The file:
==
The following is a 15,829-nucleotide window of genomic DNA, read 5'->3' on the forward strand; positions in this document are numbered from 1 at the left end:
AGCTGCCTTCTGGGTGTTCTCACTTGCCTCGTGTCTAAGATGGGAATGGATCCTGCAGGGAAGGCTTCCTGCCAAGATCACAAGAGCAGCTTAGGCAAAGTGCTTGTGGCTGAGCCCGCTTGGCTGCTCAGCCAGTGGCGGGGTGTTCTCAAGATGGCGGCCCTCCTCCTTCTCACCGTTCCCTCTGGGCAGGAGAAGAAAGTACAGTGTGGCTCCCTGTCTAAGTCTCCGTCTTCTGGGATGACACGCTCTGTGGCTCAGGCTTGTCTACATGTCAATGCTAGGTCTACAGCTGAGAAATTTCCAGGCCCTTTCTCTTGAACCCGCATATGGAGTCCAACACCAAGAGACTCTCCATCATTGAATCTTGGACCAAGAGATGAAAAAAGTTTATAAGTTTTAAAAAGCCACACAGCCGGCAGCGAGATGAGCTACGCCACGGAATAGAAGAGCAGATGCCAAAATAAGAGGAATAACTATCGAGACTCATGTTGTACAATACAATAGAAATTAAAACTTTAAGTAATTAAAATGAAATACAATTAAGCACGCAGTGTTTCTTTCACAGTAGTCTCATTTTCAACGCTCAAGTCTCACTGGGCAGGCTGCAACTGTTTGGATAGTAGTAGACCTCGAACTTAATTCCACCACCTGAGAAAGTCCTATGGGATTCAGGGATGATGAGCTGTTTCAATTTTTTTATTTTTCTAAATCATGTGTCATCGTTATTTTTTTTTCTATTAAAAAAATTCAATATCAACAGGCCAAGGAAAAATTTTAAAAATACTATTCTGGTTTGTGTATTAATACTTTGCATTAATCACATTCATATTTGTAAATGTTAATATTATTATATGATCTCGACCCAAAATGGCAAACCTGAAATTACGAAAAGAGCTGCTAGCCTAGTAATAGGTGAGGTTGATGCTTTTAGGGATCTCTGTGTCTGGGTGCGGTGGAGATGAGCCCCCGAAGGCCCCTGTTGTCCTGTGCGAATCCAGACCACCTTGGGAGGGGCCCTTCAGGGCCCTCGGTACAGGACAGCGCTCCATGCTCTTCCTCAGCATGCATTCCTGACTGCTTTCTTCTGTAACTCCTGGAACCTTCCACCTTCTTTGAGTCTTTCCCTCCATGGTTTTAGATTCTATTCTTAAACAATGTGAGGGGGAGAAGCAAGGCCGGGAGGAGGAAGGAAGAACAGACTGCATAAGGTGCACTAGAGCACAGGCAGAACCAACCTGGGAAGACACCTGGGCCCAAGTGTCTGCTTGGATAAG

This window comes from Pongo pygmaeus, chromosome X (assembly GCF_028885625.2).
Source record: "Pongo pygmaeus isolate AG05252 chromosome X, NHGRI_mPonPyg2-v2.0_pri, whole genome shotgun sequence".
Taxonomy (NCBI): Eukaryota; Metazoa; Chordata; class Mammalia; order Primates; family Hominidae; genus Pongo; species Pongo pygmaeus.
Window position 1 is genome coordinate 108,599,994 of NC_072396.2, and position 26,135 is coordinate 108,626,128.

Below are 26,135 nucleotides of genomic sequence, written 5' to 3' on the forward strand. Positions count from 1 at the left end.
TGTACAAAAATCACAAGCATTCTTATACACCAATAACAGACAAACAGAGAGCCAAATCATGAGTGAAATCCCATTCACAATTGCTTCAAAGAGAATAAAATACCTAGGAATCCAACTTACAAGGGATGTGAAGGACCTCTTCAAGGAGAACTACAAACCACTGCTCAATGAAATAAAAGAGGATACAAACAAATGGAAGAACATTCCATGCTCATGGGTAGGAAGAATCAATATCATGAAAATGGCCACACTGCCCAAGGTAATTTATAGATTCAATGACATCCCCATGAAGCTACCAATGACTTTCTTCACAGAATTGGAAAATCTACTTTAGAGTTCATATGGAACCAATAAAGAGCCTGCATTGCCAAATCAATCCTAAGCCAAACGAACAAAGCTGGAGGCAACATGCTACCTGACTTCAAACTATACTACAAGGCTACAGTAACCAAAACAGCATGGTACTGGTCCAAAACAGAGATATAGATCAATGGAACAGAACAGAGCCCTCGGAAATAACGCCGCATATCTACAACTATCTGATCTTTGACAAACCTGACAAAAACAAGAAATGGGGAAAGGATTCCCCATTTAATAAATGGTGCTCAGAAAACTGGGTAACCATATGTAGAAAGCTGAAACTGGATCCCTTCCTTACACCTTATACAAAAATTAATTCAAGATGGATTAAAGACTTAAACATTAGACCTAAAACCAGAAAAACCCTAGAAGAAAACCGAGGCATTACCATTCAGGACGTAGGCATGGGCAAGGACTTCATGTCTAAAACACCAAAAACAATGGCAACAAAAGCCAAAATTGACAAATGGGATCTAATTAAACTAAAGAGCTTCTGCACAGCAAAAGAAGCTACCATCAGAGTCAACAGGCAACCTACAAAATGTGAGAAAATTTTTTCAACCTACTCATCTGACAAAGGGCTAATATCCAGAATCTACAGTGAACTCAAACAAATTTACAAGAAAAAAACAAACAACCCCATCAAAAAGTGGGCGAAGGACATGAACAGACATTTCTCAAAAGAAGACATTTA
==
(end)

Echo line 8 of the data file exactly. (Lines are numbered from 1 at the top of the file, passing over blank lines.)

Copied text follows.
TGTACAAAAATCACAAGCATTCTTATACACCAATAACAGACAAACAGAGAGCCAAATCATGAGTGAAATCCCATTCACAATTGCTTCAAAGAGAATAAAATACCTAGGAATCCAACTTACAAGGGATGTGAAGGACCTCTTCAAGGAGAACTACAAACCACTGCTCAATGAAATAAAAGAGGATACAAACAAATGGAAGAACATTCCATGCTCATGGGTAGGAAGAATCAATATCATGAAAATGGCCACACTGCCCAAGGTAATTTATAGATTCAATGACATCCCCATGAAGCTACCAATGACTTTCTTCACAGAATTGGAAAATCTACTTTAGAGTTCATATGGAACCAATAAAGAGCCTGCATTGCCAAATCAATCCTAAGCCAAACGAACAAAGCTGGAGGCAACATGCTACCTGACTTCAAACTATACTACAAGGCTACAGTAACCAAAACAGCATGGTACTGGTCCAAAACAGAGATATAGATCAATGGAACAGAACAGAGCCCTCGGAAATAACGCCGCATATCTACAACTATCTGATCTTTGACAAACCTGACAAAAACAAGAAATGGGGAAAGGATTCCCCATTTAATAAATGGTGCTCAGAAAACTGGGTAACCATATGTAGAAAGCTGAAACTGGATCCCTTCCTTACACCTTATACAAAAATTAATTCAAGATGGATTAAAGACTTAAACATTAGACCTAAAACCAGAAAAACCCTAGAAGAAAACCGAGGCATTACCATTCAGGACGTAGGCATGGGCAAGGACTTCATGTCTAAAACACCAAAAACAATGGCAACAAAAGCCAAAATTGACAAATGGGATCTAATTAAACTAAAGAGCTTCTGCACAGCAAAAGAAGCTACCATCAGAGTCAACAGGCAACCTACAAAATGTGAGAAAATTTTTTCAACCTACTCATCTGACAAAGGGCTAATATCCAGAATCTACAGTGAACTCAAACAAATTTACAAGAAAAAAACAAACAACCCCATCAAAAAGTGGGCGAAGGACATGAACAGACATTTCTCAAAAGAAGACATTTA